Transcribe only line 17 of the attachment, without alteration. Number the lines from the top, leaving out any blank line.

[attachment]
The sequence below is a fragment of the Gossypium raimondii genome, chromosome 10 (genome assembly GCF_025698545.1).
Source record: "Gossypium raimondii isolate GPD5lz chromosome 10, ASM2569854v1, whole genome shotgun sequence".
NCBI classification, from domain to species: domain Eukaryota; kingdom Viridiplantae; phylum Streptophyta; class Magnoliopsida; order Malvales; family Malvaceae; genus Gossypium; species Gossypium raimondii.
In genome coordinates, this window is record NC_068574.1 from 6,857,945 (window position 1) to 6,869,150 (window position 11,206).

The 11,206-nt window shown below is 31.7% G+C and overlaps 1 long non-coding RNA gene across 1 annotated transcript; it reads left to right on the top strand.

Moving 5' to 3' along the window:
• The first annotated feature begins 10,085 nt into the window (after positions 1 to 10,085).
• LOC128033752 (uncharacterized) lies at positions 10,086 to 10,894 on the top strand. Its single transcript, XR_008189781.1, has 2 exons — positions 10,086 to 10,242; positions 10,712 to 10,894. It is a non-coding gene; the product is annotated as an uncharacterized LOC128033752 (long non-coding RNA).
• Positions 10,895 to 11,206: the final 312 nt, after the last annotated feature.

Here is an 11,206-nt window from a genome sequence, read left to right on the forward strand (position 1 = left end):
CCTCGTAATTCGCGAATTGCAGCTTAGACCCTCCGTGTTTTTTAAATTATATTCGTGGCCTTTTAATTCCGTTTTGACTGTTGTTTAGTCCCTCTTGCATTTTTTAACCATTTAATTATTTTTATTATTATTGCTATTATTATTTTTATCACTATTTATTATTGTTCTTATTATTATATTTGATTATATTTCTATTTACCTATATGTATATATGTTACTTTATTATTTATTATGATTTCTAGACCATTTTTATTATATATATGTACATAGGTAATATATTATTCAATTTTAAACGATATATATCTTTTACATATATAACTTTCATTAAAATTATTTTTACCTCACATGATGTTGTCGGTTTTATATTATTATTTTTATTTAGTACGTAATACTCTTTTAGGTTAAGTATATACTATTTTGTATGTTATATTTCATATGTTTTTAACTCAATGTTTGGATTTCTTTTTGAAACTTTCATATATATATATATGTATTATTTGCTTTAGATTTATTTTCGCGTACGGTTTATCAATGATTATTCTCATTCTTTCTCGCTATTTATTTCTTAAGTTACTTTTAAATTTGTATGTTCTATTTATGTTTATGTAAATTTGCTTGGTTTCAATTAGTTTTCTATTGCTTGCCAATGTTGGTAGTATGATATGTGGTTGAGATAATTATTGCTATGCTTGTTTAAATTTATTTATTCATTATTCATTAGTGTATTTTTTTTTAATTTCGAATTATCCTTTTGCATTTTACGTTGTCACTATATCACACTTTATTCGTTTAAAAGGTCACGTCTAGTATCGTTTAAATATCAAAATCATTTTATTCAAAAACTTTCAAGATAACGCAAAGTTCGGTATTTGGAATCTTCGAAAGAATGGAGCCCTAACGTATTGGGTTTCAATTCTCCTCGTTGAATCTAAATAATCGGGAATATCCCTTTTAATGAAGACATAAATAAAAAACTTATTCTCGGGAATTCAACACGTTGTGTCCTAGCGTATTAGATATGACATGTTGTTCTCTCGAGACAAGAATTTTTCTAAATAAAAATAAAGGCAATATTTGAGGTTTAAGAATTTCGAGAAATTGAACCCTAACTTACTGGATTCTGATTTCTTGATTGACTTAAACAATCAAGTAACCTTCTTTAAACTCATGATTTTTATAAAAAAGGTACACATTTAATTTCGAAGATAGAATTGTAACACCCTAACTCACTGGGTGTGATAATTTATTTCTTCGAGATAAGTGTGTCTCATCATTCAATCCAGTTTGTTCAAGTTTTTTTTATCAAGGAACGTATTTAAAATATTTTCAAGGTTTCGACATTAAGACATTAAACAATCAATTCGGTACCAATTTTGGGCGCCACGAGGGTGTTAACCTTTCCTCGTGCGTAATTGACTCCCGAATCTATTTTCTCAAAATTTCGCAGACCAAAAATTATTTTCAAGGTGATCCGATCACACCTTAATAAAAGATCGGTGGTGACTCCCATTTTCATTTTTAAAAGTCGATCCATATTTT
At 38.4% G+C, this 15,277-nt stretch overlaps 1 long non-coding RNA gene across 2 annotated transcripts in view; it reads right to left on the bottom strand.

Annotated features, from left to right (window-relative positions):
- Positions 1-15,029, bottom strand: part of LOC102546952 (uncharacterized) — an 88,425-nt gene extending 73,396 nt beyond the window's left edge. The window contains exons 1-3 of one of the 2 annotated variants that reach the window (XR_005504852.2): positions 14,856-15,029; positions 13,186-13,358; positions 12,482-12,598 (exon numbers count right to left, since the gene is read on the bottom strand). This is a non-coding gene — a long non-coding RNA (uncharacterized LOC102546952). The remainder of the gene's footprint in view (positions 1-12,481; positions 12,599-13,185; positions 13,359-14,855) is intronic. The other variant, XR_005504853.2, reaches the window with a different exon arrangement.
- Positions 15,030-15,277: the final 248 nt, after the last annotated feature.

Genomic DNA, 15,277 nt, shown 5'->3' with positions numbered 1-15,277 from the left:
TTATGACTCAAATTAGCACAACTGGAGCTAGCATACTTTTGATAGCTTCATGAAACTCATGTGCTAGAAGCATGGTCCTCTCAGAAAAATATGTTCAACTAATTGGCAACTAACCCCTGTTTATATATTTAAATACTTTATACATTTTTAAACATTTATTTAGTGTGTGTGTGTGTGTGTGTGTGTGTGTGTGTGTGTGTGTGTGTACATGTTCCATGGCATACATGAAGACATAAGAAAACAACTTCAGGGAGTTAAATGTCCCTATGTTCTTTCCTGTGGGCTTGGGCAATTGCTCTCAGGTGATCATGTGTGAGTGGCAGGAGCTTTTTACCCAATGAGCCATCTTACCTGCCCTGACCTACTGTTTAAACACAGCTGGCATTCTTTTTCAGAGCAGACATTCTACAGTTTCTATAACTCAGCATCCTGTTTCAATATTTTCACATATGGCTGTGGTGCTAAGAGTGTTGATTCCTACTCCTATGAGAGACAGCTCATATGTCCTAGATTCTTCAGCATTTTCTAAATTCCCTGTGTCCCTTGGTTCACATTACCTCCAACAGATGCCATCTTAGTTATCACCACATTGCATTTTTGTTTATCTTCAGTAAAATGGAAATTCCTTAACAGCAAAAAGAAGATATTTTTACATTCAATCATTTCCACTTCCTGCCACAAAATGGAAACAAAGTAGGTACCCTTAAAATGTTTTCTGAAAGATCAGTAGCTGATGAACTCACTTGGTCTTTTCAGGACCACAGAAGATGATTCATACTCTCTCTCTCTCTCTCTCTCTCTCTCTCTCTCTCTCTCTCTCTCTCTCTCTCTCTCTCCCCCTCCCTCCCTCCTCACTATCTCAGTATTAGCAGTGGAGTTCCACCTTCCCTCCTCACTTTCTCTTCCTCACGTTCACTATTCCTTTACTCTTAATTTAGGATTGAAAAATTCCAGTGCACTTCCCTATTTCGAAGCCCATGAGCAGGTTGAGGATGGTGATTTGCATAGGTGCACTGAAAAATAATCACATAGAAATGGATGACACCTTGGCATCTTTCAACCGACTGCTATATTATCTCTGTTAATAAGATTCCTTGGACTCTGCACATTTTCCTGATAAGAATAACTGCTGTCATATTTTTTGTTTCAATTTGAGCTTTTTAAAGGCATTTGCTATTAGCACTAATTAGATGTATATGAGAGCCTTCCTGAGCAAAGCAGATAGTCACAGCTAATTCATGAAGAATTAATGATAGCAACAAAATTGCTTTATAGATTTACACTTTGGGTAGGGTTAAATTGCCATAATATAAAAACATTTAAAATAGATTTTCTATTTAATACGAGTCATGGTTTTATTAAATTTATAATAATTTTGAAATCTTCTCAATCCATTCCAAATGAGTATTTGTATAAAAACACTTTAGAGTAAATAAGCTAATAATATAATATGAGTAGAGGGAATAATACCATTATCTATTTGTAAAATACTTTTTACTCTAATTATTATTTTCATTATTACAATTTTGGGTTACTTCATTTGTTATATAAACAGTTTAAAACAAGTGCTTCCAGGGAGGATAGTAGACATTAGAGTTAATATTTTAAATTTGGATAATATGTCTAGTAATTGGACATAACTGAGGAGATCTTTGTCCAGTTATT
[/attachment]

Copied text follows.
TTATGACTCAAATTAGCACAACTGGAGCTAGCATACTTTTGATAGCTTCATGAAACTCATGTGCTAGAAGCATGGTCCTCTCAGAAAAATATGTTCAACTAATTGGCAACTAACCCCTGTTTATATATTTAAATACTTTATACATTTTTAAACATTTATTTAGTGTGTGTGTGTGTGTGTGTGTGTGTGTGTGTGTGTGTGTGTGTACATGTTCCATGGCATACATGAAGACATAAGAAAACAACTTCAGGGAGTTAAATGTCCCTATGTTCTTTCCTGTGGGCTTGGGCAATTGCTCTCAGGTGATCATGTGTGAGTGGCAGGAGCTTTTTACCCAATGAGCCATCTTACCTGCCCTGACCTACTGTTTAAACACAGCTGGCATTCTTTTTCAGAGCAGACATTCTACAGTTTCTATAACTCAGCATCCTGTTTCAATATTTTCACATATGGCTGTGGTGCTAAGAGTGTTGATTCCTACTCCTATGAGAGACAGCTCATATGTCCTAGATTCTTCAGCATTTTCTAAATTCCCTGTGTCCCTTGGTTCACATTACCTCCAACAGATGCCATCTTAGTTATCACCACATTGCATTTTTGTTTATCTTCAGTAAAATGGAAATTCCTTAACAGCAAAAAGAAGATATTTTTACATTCAATCATTTCCACTTCCTGCCACAAAATGGAAACAAAGTAGGTACCCTTAAAATGTTTTCTGAAAGATCAGTAGCTGATGAACTCACTTGGTCTTTTCAGGACCACAGAAGATGATTCATACTCTCTCTCTCTCTCTCTCTCTCTCTCTCTCTCTCTCTCTCTCTCTCTCTCTCTCTCTCCCCCTCCCTCCCTCCTCACTATCTCAGTATTAGCAGTGGAGTTCCACCTTCCCTCCTCACTTTCTCTTCCTCACGTTCACTATTCCTTTACTCTTAATTTAGGATTGAAAAATTCCAGTGCACTTCCCTATTTCGAAGCCCATGAGCAGGTTGAGGATGGTGATTTGCATAGGTGCACTGAAAAATAATCACATAGAAATGGATGACACCTTGGCATCTTTCAACCGACTGCTATATTATCTCTGTTAATAAGATTCCTTGGACTCTGCACATTTTCCTGATAAGAATAACTGCTGTCATATTTTTTGTTTCAATTTGAGCTTTTTAAAGGCATTTGCTATTAGCACTAATTAGATGTATATGAGAGCCTTCCTGAGCAAAGCAGATAGTCACAGCTAATTCATGAAGAATTAATGATAGCAACAAAATTGCTTTATAGATTTACACTTTGGGTAGGGTTAAATTGCCATAATATAAAAACATTTAAAATAGATTTTCTATTTAATACGAGTCATGGTTTTATTAAATTTATAATAATTTTGAAATCTTCTCAATCCATTCCAAATGAGTATTTGTATAAAAACACTTTAGAGTAAATAAGCTAATAATATAATATGAGTAGAGGGAATAATACCATTATCTATTTGTAAAATACTTTTTACTCTAATTATTATTTTCATTATTACAATTTTGGGTTACTTCATTTGTTATATAAACAGTTTAAAACAAGTGCTTCCAGGGAGGATAGTAGACATTAGAGTTAATATTTTAAATTTGGATAATATGTCTAGTAATTGGACATAACTGAGGAGATCTTTGTCCAGTTATT